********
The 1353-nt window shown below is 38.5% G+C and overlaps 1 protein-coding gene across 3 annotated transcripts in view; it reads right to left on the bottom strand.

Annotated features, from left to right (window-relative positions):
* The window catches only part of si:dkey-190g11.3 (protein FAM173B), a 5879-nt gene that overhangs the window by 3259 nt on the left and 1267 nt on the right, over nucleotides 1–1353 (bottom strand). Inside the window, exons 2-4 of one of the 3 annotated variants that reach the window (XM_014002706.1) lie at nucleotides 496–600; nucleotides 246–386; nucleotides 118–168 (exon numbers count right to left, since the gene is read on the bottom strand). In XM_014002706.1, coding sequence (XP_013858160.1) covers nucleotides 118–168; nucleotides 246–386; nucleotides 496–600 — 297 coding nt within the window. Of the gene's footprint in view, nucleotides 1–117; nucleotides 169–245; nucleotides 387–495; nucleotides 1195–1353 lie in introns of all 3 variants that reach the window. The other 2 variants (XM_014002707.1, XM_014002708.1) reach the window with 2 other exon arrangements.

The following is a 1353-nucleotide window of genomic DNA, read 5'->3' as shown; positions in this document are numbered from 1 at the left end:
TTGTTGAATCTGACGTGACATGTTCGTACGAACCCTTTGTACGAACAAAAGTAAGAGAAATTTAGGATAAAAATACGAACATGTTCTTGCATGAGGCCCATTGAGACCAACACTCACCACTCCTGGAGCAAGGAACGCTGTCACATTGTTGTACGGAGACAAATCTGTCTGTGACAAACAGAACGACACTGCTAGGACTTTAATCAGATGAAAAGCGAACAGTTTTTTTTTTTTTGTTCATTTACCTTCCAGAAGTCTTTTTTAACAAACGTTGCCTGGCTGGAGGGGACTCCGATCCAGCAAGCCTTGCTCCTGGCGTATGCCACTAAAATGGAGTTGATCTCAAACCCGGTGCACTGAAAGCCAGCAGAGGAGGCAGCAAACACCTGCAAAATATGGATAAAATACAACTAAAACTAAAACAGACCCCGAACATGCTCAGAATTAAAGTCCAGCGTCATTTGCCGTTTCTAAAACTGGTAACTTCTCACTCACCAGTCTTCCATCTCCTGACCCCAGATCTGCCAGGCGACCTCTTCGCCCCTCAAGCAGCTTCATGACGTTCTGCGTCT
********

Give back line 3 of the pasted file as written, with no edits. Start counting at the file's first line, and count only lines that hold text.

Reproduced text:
* The window catches only part of si:dkey-190g11.3 (protein FAM173B), a 5879-nt gene that overhangs the window by 3259 nt on the left and 1267 nt on the right, over nucleotides 1–1353 (bottom strand). Inside the window, exons 2-4 of one of the 3 annotated variants that reach the window (XM_014002706.1) lie at nucleotides 496–600; nucleotides 246–386; nucleotides 118–168 (exon numbers count right to left, since the gene is read on the bottom strand). In XM_014002706.1, coding sequence (XP_013858160.1) covers nucleotides 118–168; nucleotides 246–386; nucleotides 496–600 — 297 coding nt within the window. Of the gene's footprint in view, nucleotides 1–117; nucleotides 169–245; nucleotides 387–495; nucleotides 1195–1353 lie in introns of all 3 variants that reach the window. The other 2 variants (XM_014002707.1, XM_014002708.1) reach the window with 2 other exon arrangements.